14. Kefir • Kefir- fermented milk that has a sour taste, similar to yogurt, common in the Middle East, made using Camel’s milk. In the US kefir is made from cow’s milk.

  15. Non Fat Dry Powdered Milk • Non-fat dry powdered milk -all of the water and fat removed, it is shelf stable and used to save money and in recipes. When water it is rehydrated it can be used like milk but must be refrigerated.

  16. Acidophilus Milk • Acidophilus milk has Lactobacillus acidophilus added to it to aid digestion.

  17. Other types of dairy products • Cream-the fat of milk • Half and half • Light • Light whipping cream • Heavy whipping cream • Sour cream

  18. Other types cont. • Butter – contains 80 milk fat • Yogurt-has good bacteria added to it, aids in digestion, has a tangy flavor and is a more concentrated source of nutrients than milk. Read label for sugar and fat contents.

  19. Other types cont. • Frozen dairy desserts: • Ice Cream-at least 10% fat • Frozen Yogurt-freezing kills good bacteria in yogurt • Sherbet-less fat but more sugar than ice cream • Sorbet- French word for sherbet, does not contain milk

  20. How cheese is made • Cheese is a concentrated form of milk • When rennin (an enzyme) is added to milk, the milk thickens and separates and becomes curds and whey. • Curds- solid clusters • Whey-bluish liquid drained from curds. What was she eating?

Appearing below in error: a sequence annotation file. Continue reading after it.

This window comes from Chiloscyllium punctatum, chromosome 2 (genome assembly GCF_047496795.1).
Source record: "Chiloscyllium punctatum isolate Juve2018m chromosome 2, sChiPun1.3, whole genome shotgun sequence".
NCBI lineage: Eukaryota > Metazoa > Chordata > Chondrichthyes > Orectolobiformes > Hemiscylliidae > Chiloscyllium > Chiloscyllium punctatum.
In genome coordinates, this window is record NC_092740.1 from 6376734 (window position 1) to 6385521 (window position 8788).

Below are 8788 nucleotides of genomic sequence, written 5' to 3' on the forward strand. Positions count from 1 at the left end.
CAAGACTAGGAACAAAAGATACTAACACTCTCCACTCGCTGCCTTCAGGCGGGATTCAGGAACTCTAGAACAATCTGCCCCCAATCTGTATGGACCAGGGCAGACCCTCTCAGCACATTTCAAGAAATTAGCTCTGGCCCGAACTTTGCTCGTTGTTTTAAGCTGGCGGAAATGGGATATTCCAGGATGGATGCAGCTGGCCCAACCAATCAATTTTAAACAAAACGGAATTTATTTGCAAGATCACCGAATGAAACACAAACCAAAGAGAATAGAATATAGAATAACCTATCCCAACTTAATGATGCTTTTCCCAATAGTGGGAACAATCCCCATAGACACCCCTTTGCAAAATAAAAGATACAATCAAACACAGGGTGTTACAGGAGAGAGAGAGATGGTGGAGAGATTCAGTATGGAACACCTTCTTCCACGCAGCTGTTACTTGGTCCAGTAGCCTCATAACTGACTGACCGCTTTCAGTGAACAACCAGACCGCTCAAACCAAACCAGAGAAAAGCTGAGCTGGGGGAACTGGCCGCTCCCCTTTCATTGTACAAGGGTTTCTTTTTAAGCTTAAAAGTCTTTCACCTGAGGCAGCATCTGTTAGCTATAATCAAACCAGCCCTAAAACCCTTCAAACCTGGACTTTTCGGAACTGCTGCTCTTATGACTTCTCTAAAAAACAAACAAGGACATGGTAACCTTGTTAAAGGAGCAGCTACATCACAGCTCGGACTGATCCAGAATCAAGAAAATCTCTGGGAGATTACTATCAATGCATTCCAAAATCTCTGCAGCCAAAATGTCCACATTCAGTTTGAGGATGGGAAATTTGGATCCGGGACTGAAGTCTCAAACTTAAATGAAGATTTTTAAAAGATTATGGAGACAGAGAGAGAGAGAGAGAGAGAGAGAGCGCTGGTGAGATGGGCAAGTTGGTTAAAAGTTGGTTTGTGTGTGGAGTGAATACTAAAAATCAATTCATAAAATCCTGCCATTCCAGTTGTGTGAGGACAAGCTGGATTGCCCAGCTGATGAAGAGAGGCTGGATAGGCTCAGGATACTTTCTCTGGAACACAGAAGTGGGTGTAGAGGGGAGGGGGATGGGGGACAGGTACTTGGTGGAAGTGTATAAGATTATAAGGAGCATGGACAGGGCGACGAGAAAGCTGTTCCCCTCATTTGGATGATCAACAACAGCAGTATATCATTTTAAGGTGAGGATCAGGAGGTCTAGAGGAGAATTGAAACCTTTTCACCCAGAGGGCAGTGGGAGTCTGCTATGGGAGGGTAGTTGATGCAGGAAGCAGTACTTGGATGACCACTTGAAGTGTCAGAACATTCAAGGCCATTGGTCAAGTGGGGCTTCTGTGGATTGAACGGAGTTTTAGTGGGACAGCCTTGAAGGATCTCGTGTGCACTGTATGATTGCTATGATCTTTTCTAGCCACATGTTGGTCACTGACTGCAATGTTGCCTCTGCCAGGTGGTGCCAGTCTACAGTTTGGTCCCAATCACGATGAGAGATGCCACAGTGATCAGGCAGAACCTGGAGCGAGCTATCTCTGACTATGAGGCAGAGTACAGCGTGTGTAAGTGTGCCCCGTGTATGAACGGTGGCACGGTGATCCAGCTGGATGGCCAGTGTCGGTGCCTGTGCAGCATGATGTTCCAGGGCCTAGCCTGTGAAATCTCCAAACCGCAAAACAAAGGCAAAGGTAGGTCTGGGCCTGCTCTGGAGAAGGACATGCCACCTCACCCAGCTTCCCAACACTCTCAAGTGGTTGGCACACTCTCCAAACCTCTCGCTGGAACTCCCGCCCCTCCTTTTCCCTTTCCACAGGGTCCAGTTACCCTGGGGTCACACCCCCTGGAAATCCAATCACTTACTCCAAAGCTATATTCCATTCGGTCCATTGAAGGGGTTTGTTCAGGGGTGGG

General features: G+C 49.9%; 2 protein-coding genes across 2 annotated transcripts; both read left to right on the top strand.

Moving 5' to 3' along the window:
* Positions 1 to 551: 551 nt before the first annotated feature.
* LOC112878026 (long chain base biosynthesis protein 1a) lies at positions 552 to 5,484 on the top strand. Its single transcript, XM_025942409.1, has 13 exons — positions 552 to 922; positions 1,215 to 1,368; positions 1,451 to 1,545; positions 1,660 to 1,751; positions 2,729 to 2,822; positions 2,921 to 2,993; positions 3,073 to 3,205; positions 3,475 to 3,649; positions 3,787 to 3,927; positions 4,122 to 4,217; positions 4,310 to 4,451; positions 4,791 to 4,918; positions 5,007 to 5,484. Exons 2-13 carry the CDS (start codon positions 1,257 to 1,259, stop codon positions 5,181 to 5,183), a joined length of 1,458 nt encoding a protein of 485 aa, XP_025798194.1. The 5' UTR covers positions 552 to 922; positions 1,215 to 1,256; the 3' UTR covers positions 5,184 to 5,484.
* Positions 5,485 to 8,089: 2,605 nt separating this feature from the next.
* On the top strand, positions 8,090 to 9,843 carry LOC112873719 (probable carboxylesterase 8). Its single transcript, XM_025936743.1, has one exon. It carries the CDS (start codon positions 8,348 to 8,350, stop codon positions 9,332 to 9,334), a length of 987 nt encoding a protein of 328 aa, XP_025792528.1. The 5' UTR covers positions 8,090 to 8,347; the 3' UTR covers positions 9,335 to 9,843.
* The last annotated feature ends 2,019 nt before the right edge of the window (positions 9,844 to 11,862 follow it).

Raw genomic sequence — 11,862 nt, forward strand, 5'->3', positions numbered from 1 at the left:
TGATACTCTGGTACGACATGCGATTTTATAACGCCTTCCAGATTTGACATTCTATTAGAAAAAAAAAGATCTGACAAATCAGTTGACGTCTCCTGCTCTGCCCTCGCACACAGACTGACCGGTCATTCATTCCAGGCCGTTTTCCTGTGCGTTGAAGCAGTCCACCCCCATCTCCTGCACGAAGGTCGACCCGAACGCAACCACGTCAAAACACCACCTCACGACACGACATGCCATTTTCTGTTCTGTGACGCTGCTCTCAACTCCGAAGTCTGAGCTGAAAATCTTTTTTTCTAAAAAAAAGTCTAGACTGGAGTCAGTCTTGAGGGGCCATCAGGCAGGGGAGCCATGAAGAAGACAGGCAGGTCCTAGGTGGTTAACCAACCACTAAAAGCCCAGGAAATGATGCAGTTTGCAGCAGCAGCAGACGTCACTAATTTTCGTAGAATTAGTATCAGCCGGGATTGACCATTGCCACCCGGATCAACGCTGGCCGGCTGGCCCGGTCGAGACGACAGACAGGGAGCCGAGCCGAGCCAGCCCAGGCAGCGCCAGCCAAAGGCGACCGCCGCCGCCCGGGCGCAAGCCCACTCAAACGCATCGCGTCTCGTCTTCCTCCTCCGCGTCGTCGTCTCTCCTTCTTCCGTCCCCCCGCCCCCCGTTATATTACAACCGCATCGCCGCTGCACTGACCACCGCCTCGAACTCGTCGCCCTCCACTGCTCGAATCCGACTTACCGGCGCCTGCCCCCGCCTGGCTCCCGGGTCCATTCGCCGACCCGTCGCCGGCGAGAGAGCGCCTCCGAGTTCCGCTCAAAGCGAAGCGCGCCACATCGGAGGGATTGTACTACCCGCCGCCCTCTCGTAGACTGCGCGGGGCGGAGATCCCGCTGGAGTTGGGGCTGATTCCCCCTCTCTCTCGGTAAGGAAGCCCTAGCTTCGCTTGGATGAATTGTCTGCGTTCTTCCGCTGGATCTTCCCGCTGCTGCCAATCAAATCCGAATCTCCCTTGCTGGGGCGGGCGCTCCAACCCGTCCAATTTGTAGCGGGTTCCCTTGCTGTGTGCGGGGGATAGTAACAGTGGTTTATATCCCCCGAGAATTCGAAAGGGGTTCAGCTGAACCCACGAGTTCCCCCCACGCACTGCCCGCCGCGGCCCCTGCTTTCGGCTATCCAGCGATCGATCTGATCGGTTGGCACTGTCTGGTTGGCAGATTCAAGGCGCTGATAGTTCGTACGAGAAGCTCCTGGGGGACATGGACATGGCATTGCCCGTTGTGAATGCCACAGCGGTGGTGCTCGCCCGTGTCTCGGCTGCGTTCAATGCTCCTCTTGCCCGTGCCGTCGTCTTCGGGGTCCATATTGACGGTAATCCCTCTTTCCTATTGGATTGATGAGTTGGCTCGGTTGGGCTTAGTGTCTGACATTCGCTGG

21. Types of Cheese Fresh Cheese Ripened Cheese • Cottage cheese • Farmer’s cheese • Cream cheese • Ricotta • See page 505 • Firm • Semisoft • Soft • Blue-veined • See page 506-507 pictures and examples

  22. Buying Milk When shopping always look for: • Name or type of milk • Pasteurized • Homogenized • “Sell by date”-milk good for another 3+ days

  23. Storing Milk • Make sure milk and milk products stay cool and are quickly and promptly stored. Refrigerator or freezer. • Opaque (not clear)container is best, i.e. yellow jug or a paper carton. This prevents milk from spoiling and a loss in nutrients.

  24. Cooking with milk and dairy • The protein in milk is fragile or delicate so milk will burn or scorch at high heat, sugar (lactose) in milk also increases the likelihood of burning. • When cooking with milk or dairy products always remember to use: • low temperatures and • stir constantly

  25. Cooking continued . . . • When cooking with milk or other fragile protein foods, i.e. chocolate, eggs, etc. for best results use a double boiler. This prevent burning or scorching of the fragile protein foods. Or you could use a “makeshift” out of the pans you already have.

  26. Ways to stretch the Food $ • larger container • pick up from store – no home deliveries • use evaporated in cooking • mix dry milk with regular milk Gallon of milk typically cost $3.50 to $4.50 ½ gallon of milk typically costs $2.50+ Do the math

  27. Ways to reduce fat from dairy • Use low fat dairy products • Use yogurt in place of mayonnaise • Use yogurt in place of sour cream • Use low-fat cottage cheese instead of sour cream in dips

  28. The End • Now we are going to make some butter • Here is how they did it in the old days Churn Butter molds